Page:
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About the girl with the appointment- it may have been what she could get. And honestly, I would choose your class over missing a college class. Especially, if it was a specialist who sees certain things during certain times ( DS has one who does this for certain issues for establish patients).  

Edited by itsheresomewhere
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7 minutes ago, itsheresomewhere said:

About the girl with the appointment- it may have been what she could get. And honestly, I would choose your class over missing a college class. Especially, if it was a specialist who sees certain things during certain times ( DS has one who does this for certain issues for establish patients).  

Agreed.  I have a dd with numerous serious health issues.  When it comes to getting appts, sometimes we can only get what we can get when those appts are scheduled 3-6 months ahead of time.  

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4 hours ago, itsheresomewhere said:

About the girl with the appointment- it may have been what she could get. And honestly, I would choose your class over missing a college class. Especially, if it was a specialist who sees certain things during certain times ( DS has one who does this for certain issues for establish patients).  

Her mom forgot about my class. The girl said the appointment was made 2 months ago so I pointed out that we started class in August...not like it's a new thing in their schedule.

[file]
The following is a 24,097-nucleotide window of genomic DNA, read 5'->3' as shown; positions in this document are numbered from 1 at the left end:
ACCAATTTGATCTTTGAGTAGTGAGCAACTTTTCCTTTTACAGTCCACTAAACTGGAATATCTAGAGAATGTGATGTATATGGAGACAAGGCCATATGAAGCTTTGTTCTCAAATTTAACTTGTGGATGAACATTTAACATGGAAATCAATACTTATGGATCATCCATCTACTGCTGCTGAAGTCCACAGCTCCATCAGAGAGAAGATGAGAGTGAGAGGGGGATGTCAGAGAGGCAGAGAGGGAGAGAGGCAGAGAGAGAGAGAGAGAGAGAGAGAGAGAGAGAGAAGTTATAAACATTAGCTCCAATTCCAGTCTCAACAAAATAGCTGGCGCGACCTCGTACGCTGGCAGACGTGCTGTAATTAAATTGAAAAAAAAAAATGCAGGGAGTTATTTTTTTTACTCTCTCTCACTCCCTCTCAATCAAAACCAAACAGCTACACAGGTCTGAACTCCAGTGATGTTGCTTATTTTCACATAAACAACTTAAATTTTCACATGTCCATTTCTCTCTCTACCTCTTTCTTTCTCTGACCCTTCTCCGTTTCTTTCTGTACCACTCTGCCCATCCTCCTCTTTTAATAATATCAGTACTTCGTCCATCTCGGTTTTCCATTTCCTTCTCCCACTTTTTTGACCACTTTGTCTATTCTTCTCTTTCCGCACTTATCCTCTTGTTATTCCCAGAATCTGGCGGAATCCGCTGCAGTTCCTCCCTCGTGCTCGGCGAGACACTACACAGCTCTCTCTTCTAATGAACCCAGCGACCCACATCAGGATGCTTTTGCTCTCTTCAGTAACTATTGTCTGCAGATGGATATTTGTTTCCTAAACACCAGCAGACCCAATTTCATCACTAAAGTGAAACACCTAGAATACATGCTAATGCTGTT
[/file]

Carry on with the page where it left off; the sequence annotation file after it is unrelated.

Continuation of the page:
8FilltheHeart...you are right about not wanting regulation. When I get to the point of frustration I am I guess I am desperate for something...anything that would jolt the parents in my area into doing more for their children's schooling. This area is so relaxed it's to the point of ridiculous. I am tired of excuses. I hand out a syllabus on the first day of class so everyone knows exactly what is expected down to the page numbers assigned each week. I highlight the busy weeks and warn my students to clear their calendars. The students know, the parents know. But around here school is a hobby and not much else. And if a kid fails no big deal...he/she still gets a passing grade from mom.

Another thing is that the history class had a "bare bones" option which one family chose to take. Minimal work, just read the summaries and watch the movies. The mom explicitly asked me about the movies and was ecstatic when I showed her the syllabus. And this is the family that will.not.do.the.work. Mom is clueless or, if she knows stuff isn't getting done, she has every excuse. And that brings me back to how tired I am of excuses.

 

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It still goes back to self-filtering. I'd wager it isn't definitively "the homeschoolers in your area;" it's more likely the homeschoolers in your co-op and  additional families in their periphery that people know but aren't in your co-op.  For example, I don't "know" any families here that are in co-ops. (As in know anything other than who they are and recognize their families as homeschoolers. I don't discuss homeschool education with them.) We moved here about a little over a yr ago, and this is a huge homeschooling area with more co-ops than schools. I don't really know any of those families bc they all tend to self-segregate into their individual co-ops and co-op activities. It has made meeting other homeschoolers difficult bc I won't join a co-op bc historically every single co-op I have ever encountered is full of families just like you describe.